Rachel Rosenfelt, the co-founder and former Editor-in-Chief of The New Inquiry, will be joining Gawker in an executive management role.
Rosenfelt told BuzzFeed she will be starting as Gawker Media’s first-ever Executive Producer on Monday. Her job will mainly involve working with Gawker leadership on strategy, recruitment, and special projects. She will be reporting to Editorial Director of Gawker Media Joel Johnson.
“It’s not a role that exists right now,” she said. “They’re building a role around my talents. Part of it will be involving editorial, as well as recruiting. I’m helping to realize Gawker’s strategic objectives and shaping what they are.”
Rosenfelt founded The New Inquiry in 2009 with Mary Borkowski and Jennifer Bernstein. The online literary journal has come into mainstream focus with strong successes like Moira Weigel and Mal Ahern’s “Further Materials Toward a Theory of the Man-Child.”
The hiring comes not long after Gawker Media was publicly criticized for having no full-time female employees on its sports site, Deadspin. Conversely, The New Inquiry has drawn praise for publishing a wide and diverse group of voices. Rosenfelt said she was interested in helping Deadspin recruit more female staffers but her main concern is “talent.”
“I don’t recruit for diversity and never have,” she said. “I recruit for talent. At The New Inquiry we found that the best available talent is people that no one is looking at. This is because organizations overly rely on networking.”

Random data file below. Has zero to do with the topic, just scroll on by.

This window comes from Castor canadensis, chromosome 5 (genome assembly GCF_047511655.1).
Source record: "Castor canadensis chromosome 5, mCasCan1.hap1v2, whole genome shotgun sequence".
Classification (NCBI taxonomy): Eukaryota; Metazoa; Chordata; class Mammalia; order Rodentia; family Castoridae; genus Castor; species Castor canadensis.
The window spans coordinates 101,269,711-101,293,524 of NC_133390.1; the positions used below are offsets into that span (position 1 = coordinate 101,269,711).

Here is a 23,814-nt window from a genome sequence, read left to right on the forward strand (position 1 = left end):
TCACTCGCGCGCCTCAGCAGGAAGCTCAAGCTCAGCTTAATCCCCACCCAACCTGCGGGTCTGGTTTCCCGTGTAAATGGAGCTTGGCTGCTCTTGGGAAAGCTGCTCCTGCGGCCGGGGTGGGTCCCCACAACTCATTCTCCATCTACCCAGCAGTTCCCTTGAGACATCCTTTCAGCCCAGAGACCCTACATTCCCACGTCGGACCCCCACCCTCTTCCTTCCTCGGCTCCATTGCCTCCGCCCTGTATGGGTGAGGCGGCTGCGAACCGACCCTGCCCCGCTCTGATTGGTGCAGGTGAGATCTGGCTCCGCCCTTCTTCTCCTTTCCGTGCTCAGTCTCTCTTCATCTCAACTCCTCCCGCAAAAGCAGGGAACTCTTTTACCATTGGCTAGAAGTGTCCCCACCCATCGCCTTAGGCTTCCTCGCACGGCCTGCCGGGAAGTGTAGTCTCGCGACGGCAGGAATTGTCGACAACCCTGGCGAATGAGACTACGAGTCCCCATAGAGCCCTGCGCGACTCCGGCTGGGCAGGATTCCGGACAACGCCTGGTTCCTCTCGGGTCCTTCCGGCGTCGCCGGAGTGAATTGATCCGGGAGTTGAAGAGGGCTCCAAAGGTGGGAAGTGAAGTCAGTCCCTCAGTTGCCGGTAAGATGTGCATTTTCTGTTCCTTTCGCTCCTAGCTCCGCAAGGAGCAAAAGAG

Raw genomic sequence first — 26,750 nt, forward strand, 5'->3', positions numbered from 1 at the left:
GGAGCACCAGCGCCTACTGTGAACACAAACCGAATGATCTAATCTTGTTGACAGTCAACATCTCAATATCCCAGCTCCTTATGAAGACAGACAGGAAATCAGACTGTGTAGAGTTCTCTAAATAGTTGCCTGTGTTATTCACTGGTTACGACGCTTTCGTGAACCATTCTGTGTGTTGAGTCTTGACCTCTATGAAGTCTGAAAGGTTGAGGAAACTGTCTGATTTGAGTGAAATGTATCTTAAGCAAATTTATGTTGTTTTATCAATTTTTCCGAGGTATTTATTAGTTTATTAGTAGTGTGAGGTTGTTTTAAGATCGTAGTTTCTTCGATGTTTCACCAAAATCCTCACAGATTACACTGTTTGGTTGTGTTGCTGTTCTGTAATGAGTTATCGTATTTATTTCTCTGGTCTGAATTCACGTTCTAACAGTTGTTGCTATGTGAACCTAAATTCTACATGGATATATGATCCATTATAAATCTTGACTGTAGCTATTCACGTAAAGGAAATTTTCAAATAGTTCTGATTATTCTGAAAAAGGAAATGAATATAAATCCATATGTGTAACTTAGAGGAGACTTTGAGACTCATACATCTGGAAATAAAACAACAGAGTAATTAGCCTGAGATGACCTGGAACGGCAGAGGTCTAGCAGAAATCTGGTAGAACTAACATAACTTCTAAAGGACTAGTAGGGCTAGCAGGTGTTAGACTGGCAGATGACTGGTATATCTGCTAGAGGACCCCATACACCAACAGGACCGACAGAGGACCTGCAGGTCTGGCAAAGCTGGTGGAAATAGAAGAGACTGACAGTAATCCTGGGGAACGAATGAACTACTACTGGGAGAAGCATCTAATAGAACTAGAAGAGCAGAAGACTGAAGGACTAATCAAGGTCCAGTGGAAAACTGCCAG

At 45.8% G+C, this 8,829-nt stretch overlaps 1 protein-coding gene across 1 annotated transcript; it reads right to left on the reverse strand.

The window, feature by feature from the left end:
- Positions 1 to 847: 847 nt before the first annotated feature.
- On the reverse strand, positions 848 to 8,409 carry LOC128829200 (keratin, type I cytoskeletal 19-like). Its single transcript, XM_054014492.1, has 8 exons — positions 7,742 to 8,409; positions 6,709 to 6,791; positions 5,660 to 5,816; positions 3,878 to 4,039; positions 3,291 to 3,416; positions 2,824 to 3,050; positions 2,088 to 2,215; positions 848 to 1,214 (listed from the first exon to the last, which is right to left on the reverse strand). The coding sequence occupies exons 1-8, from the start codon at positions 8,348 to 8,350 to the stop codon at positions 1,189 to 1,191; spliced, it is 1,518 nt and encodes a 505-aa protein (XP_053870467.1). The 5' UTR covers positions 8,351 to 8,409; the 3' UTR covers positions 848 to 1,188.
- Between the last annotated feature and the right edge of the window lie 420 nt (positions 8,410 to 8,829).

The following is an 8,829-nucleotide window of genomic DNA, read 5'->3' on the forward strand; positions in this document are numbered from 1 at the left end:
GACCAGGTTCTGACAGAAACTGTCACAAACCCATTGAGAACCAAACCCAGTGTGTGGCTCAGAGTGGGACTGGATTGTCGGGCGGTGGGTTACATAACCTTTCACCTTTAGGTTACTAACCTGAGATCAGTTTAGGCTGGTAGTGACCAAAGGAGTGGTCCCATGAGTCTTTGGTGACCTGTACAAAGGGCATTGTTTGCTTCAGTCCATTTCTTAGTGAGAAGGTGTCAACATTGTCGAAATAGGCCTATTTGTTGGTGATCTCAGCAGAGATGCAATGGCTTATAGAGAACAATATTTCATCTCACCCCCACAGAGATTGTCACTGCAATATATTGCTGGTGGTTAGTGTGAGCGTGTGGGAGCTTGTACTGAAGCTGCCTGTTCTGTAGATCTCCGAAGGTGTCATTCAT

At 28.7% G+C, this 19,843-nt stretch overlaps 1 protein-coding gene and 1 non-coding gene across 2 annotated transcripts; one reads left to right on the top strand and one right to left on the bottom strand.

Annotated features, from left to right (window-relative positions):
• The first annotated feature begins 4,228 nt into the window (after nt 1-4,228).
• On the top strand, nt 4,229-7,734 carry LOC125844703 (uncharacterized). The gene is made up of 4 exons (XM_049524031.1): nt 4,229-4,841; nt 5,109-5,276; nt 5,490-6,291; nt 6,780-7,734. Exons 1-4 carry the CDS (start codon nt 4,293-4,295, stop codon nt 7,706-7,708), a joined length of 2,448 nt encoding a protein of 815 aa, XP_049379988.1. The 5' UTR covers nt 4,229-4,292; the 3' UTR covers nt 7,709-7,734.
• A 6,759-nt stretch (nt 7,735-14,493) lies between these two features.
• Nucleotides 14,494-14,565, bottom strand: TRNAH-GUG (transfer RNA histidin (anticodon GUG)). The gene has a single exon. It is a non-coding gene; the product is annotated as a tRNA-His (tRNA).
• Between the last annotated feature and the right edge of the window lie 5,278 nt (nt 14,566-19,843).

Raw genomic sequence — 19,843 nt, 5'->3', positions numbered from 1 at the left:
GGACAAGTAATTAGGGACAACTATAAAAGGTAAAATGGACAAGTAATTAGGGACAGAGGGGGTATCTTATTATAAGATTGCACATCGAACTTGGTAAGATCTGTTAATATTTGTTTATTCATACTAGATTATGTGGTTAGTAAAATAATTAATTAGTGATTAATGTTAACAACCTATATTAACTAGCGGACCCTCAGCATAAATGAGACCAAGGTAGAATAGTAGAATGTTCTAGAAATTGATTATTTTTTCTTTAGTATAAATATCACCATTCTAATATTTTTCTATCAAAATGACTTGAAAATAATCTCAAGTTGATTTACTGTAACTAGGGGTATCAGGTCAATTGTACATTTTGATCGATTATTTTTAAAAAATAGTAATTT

Rosenfelt will also continue her job as a visiting professor at The New School, helping to create a graduate course in 20th century publishing. Ayesha Siddiqi, formerly of BuzzFeed, took over as editor in chief of The New Inquiry earlier this month and Rosenfelt is still listed as the publisher of the magazine.
Email the author of this post at firstname.lastname@example.org.
- Chicago police chief Garry McCarthy has resigned after backlash from the police shooting death of Laquan McDonald. ›
- It's World AIDS Day — 35 million people have died from AIDS-related conditions, and more than 34 million people are living with the disease. ›
- Facebook CEO Mark Zuckerberg says he'll give away 99% of his Facebook shares (worth $45 billion today) over the course of his life. ›